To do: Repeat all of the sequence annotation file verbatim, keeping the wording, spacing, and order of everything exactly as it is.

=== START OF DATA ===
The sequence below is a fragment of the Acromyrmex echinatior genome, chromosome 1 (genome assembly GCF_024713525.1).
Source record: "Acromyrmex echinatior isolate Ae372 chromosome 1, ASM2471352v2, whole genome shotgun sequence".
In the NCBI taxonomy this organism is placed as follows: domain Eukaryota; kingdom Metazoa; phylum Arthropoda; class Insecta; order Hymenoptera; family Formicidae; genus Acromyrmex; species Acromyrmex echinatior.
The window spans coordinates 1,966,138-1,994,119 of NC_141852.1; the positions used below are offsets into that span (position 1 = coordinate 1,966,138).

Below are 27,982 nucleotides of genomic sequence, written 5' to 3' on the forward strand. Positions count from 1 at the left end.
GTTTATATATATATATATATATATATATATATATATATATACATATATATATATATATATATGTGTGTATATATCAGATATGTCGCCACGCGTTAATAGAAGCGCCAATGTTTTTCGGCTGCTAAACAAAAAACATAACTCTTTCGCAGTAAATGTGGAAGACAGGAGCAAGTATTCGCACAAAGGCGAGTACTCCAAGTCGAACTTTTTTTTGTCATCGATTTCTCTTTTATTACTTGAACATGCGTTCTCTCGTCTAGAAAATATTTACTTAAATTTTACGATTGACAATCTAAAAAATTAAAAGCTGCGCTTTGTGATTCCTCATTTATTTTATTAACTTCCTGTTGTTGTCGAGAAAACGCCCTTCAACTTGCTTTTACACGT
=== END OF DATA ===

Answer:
The sequence below is a fragment of the Acromyrmex echinatior genome, chromosome 1 (genome assembly GCF_024713525.1).
Source record: "Acromyrmex echinatior isolate Ae372 chromosome 1, ASM2471352v2, whole genome shotgun sequence".
In the NCBI taxonomy this organism is placed as follows: domain Eukaryota; kingdom Metazoa; phylum Arthropoda; class Insecta; order Hymenoptera; family Formicidae; genus Acromyrmex; species Acromyrmex echinatior.
The window spans coordinates 1,966,138-1,994,119 of NC_141852.1; the positions used below are offsets into that span (position 1 = coordinate 1,966,138).

Below are 27,982 nucleotides of genomic sequence, written 5' to 3' on the forward strand. Positions count from 1 at the left end.
GTTTATATATATATATATATATATATATATATATATATATACATATATATATATATATATATGTGTGTATATATCAGATATGTCGCCACGCGTTAATAGAAGCGCCAATGTTTTTCGGCTGCTAAACAAAAAACATAACTCTTTCGCAGTAAATGTGGAAGACAGGAGCAAGTATTCGCACAAAGGCGAGTACTCCAAGTCGAACTTTTTTTTGTCATCGATTTCTCTTTTATTACTTGAACATGCGTTCTCTCGTCTAGAAAATATTTACTTAAATTTTACGATTGACAATCTAAAAAATTAAAAGCTGCGCTTTGTGATTCCTCATTTATTTTATTAACTTCCTGTTGTTGTCGAGAAAACGCCCTTCAACTTGCTTTTACACGT